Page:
WASHINGTON – Nearly two months after it made public its unredacted file of stolen U.S. State Department cables, WikiLeaks announced Monday that it was suspending “publishing operations” to concentrate on raising money to stay in business.
The announcement left in doubt the future not just of WikiLeaks but of what had been thought of as a new style of journalism that would allow would-be whistleblowers to leak documents electronically – without the risk of having to reveal their identity to anyone.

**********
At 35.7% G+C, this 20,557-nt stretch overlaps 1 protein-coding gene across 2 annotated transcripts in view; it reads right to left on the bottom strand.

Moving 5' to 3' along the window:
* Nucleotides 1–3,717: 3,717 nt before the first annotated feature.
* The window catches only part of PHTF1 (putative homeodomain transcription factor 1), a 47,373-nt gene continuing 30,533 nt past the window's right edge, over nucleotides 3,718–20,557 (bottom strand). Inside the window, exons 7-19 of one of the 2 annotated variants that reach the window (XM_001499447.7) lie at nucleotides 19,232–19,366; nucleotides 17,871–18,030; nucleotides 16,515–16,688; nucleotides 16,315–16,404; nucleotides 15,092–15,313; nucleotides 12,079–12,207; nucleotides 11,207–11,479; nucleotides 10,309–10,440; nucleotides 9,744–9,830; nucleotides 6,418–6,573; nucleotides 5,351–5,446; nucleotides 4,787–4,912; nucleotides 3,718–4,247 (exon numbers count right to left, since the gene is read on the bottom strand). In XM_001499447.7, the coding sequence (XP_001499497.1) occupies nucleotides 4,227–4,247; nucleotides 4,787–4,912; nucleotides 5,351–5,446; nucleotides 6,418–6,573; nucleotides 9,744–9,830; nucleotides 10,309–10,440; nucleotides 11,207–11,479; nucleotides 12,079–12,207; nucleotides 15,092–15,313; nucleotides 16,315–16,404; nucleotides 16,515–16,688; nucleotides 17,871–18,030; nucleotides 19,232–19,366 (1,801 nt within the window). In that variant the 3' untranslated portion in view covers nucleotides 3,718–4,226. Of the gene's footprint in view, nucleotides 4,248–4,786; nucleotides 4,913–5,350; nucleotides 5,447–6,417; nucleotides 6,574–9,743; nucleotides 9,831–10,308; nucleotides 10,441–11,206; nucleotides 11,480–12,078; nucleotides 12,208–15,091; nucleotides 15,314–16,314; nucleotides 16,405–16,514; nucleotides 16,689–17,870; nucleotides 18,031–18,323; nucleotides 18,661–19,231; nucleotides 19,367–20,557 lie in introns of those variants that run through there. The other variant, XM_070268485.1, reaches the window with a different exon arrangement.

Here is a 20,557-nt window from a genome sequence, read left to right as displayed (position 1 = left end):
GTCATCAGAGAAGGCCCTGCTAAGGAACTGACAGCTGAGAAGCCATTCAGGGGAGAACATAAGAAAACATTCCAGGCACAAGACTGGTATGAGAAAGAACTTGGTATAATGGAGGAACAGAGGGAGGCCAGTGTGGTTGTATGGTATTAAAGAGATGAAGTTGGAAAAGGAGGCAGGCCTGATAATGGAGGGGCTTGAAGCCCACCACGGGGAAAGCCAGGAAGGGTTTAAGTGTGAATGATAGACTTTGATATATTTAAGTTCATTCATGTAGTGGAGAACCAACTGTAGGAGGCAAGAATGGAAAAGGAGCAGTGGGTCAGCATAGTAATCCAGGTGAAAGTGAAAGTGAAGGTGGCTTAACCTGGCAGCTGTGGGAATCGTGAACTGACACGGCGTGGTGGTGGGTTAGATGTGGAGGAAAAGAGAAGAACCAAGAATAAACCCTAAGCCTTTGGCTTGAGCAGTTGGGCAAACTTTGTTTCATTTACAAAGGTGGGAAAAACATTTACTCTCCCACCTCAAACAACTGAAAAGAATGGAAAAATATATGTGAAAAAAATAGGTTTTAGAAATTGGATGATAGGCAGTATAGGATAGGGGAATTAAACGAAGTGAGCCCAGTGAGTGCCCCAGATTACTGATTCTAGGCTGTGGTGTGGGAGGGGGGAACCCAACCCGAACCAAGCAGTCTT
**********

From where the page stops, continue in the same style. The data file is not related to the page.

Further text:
WikiLeaks founder Julian Assange blamed WikiLeaks’ financial situation on U.S.-based banking institutions for refusing since December to process donations destined for the website.
The refusal had robbed WikiLeaks of 95 percent of its income, Assange said in charging that the institutions had acted at the behest of the U.S. government. He said the group needed to raise $3.5 million in the next year to continue its operations at its current levels.
sponsored According to two 2015 surveys, 62 percent of Americans do not have enough savings to handle an unexpected emergency, much less any long-term plans.